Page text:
January 6, 2009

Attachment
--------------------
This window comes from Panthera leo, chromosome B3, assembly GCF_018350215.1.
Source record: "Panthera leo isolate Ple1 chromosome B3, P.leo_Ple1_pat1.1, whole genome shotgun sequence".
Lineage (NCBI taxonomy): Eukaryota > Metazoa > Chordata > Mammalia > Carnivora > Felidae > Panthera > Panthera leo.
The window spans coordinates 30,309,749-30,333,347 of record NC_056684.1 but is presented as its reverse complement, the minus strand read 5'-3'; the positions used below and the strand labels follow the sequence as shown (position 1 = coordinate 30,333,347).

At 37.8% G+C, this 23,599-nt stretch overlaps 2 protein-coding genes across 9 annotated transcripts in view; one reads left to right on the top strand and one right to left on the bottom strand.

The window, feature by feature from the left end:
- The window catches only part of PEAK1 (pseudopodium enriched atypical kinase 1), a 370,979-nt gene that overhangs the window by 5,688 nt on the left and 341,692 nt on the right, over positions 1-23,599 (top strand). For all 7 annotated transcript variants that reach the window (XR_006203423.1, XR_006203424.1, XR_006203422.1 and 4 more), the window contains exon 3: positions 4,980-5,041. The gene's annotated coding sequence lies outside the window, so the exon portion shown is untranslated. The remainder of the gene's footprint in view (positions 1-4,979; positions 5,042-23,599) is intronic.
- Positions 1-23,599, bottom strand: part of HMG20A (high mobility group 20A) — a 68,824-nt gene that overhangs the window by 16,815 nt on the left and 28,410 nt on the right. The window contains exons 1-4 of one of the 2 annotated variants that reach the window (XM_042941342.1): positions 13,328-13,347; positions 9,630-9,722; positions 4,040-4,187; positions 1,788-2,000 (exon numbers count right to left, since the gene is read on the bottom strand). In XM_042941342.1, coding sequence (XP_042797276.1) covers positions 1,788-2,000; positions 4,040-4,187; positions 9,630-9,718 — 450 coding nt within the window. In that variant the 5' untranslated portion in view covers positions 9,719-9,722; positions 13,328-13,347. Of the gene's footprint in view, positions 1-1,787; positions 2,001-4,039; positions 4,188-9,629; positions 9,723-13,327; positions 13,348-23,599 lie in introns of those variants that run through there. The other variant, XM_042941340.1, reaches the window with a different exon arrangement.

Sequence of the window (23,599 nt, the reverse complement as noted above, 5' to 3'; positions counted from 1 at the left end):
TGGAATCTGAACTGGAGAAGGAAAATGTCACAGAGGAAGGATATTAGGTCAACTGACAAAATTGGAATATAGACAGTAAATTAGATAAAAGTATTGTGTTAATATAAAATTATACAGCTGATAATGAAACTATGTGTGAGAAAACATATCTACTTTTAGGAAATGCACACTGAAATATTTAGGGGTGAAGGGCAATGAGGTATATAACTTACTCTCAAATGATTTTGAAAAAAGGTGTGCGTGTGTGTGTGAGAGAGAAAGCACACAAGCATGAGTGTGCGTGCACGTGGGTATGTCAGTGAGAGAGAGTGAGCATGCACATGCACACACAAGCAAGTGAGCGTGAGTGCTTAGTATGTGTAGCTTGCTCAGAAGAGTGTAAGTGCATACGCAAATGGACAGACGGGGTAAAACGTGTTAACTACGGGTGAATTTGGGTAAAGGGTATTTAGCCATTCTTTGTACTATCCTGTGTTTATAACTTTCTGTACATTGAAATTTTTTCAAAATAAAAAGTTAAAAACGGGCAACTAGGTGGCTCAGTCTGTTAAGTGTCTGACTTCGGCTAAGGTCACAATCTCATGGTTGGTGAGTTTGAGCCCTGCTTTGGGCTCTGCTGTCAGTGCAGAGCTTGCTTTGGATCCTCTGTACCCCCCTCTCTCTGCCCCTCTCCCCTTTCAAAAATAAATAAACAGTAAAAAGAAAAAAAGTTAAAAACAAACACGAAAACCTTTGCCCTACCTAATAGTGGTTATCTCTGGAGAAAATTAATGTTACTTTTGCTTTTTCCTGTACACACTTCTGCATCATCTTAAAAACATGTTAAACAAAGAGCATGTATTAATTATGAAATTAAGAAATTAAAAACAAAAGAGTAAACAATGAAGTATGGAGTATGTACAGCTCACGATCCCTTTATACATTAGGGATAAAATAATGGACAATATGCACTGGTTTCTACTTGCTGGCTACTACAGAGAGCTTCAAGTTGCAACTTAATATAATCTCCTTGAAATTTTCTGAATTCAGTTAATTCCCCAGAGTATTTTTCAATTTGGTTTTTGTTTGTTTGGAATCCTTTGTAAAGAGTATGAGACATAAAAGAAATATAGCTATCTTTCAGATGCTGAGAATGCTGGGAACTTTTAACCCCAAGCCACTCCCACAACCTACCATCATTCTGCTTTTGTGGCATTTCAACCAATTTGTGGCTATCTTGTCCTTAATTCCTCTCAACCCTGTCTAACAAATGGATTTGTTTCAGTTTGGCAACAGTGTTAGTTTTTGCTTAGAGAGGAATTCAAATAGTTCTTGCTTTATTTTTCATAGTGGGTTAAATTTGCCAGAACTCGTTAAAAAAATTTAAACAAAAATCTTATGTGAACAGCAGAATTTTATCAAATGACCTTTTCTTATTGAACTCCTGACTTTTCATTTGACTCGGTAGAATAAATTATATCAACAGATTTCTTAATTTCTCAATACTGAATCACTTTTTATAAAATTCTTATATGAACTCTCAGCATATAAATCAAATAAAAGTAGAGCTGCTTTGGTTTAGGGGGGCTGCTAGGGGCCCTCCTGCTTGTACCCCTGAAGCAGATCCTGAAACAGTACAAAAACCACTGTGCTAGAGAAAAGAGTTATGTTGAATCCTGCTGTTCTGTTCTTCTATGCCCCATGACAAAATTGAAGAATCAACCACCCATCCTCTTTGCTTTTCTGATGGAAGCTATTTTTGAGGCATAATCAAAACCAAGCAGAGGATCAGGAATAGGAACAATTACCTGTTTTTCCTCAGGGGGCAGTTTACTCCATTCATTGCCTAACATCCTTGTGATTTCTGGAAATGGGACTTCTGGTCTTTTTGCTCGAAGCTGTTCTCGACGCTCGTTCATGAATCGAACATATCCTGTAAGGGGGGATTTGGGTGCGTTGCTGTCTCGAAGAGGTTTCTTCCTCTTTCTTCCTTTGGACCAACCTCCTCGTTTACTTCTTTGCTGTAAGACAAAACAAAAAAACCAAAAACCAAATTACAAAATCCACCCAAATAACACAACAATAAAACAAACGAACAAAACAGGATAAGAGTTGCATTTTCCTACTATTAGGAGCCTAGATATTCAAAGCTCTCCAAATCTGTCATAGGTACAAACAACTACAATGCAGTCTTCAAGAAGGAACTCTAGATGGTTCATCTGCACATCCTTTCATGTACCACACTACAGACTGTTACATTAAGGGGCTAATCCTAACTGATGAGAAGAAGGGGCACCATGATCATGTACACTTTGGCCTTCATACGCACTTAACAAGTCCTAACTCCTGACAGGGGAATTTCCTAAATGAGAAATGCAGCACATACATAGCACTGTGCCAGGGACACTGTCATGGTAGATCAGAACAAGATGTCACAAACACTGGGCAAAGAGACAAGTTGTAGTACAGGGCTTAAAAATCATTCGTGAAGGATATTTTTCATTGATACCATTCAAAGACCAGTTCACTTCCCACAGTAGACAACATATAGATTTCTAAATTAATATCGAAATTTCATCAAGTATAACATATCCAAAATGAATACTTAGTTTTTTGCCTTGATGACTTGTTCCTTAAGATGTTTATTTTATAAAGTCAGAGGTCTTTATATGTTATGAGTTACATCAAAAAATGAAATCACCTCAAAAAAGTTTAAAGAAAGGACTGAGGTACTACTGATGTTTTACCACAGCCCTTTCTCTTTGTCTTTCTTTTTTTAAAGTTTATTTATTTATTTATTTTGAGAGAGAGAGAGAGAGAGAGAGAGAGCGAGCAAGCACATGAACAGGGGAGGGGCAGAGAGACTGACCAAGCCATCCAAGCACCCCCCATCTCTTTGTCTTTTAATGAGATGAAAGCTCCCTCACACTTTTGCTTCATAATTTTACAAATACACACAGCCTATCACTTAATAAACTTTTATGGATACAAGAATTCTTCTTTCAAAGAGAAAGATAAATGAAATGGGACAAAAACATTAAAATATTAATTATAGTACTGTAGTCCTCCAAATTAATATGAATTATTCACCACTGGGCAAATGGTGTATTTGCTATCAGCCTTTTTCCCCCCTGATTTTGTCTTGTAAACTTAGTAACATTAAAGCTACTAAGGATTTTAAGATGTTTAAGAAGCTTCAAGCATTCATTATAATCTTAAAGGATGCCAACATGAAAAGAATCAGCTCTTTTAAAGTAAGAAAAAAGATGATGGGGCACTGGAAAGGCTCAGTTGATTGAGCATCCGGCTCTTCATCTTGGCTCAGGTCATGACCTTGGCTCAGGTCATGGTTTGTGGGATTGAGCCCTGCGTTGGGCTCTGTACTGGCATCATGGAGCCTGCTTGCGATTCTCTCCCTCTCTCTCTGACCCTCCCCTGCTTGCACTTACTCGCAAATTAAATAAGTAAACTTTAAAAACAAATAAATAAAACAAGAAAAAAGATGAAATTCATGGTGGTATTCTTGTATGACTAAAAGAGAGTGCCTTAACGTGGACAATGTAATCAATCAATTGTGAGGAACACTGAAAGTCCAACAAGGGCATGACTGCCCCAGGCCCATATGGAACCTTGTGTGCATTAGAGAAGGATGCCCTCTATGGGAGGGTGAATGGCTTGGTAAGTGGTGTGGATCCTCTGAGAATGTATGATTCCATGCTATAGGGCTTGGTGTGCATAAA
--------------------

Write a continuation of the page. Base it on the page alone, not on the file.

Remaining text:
glasvegasThe debut album by Scottish band Glasvegas arrives on American shores with some rapturous UK press, notably from NME, which declared it “the best album of the year (2007).” Having now listened to the album, I recall a critic reacting to record industry ad that touted an Echo and the Bunnymen album with the rhetorical question, “Best album ever?,” by writing, “It’s neither good enough to be true, nor bad enough to be funny.” Glasvegas would have been nowhere the top of my best album list of 2007, but that said, it is an earnestly made, promising pop debut, which will justifiably earn them some the Jesus and Mary Chain comparisons, as they share with that band a fondness for droning guitars and “Wall of Sound”-style percussion. Glasvegas also shows some serious 50’s and 60’s pop music influence in their music, but whereas the Raveonettes and Clinic can draw from the same sources and have the result sound positively menacing and weird, Glasvegas opt for a more traditional, less edgy approach, though they certainly are not shy about dropping the F bomb from time to time. Glasvegas could be capable of great things if they maybe roughen up their decidedly glossy edges next time out. For now, they’ve produced a solid, appealing debut. Standout cuts: “Geraldine,” “It’s My Own Cheating Heart That Makes Me Cry,” “Polmont On My Mind” and “Daddy’s Gone.”


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